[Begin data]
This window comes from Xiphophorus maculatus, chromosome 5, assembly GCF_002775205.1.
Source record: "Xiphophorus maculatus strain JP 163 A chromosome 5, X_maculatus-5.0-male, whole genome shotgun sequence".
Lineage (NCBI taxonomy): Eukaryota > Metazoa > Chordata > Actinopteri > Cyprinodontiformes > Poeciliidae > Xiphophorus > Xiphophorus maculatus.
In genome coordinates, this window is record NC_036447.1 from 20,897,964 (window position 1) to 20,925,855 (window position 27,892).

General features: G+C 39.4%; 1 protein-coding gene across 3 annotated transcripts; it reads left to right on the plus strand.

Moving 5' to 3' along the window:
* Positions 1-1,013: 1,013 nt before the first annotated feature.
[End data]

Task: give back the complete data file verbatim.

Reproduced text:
This window comes from Xiphophorus maculatus, chromosome 5, assembly GCF_002775205.1.
Source record: "Xiphophorus maculatus strain JP 163 A chromosome 5, X_maculatus-5.0-male, whole genome shotgun sequence".
Lineage (NCBI taxonomy): Eukaryota > Metazoa > Chordata > Actinopteri > Cyprinodontiformes > Poeciliidae > Xiphophorus > Xiphophorus maculatus.
In genome coordinates, this window is record NC_036447.1 from 20,897,964 (window position 1) to 20,925,855 (window position 27,892).

General features: G+C 39.4%; 1 protein-coding gene across 3 annotated transcripts; it reads left to right on the plus strand.

Moving 5' to 3' along the window:
* Positions 1-1,013: 1,013 nt before the first annotated feature.